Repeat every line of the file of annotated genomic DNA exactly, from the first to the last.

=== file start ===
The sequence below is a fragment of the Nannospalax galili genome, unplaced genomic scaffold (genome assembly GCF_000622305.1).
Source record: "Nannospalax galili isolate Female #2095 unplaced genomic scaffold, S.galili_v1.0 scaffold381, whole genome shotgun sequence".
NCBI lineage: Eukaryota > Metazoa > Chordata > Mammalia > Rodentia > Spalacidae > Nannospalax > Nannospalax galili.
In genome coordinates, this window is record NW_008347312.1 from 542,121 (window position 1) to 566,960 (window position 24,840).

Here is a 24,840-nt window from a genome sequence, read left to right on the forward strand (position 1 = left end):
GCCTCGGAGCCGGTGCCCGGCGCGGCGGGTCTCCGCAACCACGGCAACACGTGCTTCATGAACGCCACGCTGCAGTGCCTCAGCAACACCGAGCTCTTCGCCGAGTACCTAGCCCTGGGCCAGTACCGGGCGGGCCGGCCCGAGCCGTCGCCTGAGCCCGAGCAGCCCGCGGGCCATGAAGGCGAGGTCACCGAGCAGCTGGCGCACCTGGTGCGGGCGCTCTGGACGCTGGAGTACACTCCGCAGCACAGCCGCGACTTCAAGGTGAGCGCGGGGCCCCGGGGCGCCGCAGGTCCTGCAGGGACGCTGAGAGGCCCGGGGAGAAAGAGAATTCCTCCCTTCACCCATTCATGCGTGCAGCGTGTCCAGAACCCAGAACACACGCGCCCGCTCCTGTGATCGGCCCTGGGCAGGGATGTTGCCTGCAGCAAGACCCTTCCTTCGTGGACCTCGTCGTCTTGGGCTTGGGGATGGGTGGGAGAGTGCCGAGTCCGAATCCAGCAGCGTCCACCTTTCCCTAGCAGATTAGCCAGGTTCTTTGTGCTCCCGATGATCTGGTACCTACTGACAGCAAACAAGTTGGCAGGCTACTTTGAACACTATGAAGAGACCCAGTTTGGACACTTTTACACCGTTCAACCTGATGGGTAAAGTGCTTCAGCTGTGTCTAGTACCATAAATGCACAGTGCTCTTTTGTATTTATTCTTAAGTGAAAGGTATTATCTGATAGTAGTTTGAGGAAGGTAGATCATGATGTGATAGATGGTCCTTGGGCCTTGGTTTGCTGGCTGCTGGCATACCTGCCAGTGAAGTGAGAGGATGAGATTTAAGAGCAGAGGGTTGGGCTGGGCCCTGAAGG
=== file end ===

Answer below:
The sequence below is a fragment of the Nannospalax galili genome, unplaced genomic scaffold (genome assembly GCF_000622305.1).
Source record: "Nannospalax galili isolate Female #2095 unplaced genomic scaffold, S.galili_v1.0 scaffold381, whole genome shotgun sequence".
NCBI lineage: Eukaryota > Metazoa > Chordata > Mammalia > Rodentia > Spalacidae > Nannospalax > Nannospalax galili.
In genome coordinates, this window is record NW_008347312.1 from 542,121 (window position 1) to 566,960 (window position 24,840).

Here is a 24,840-nt window from a genome sequence, read left to right on the forward strand (position 1 = left end):
GCCTCGGAGCCGGTGCCCGGCGCGGCGGGTCTCCGCAACCACGGCAACACGTGCTTCATGAACGCCACGCTGCAGTGCCTCAGCAACACCGAGCTCTTCGCCGAGTACCTAGCCCTGGGCCAGTACCGGGCGGGCCGGCCCGAGCCGTCGCCTGAGCCCGAGCAGCCCGCGGGCCATGAAGGCGAGGTCACCGAGCAGCTGGCGCACCTGGTGCGGGCGCTCTGGACGCTGGAGTACACTCCGCAGCACAGCCGCGACTTCAAGGTGAGCGCGGGGCCCCGGGGCGCCGCAGGTCCTGCAGGGACGCTGAGAGGCCCGGGGAGAAAGAGAATTCCTCCCTTCACCCATTCATGCGTGCAGCGTGTCCAGAACCCAGAACACACGCGCCCGCTCCTGTGATCGGCCCTGGGCAGGGATGTTGCCTGCAGCAAGACCCTTCCTTCGTGGACCTCGTCGTCTTGGGCTTGGGGATGGGTGGGAGAGTGCCGAGTCCGAATCCAGCAGCGTCCACCTTTCCCTAGCAGATTAGCCAGGTTCTTTGTGCTCCCGATGATCTGGTACCTACTGACAGCAAACAAGTTGGCAGGCTACTTTGAACACTATGAAGAGACCCAGTTTGGACACTTTTACACCGTTCAACCTGATGGGTAAAGTGCTTCAGCTGTGTCTAGTACCATAAATGCACAGTGCTCTTTTGTATTTATTCTTAAGTGAAAGGTATTATCTGATAGTAGTTTGAGGAAGGTAGATCATGATGTGATAGATGGTCCTTGGGCCTTGGTTTGCTGGCTGCTGGCATACCTGCCAGTGAAGTGAGAGGATGAGATTTAAGAGCAGAGGGTTGGGCTGGGCCCTGAAGG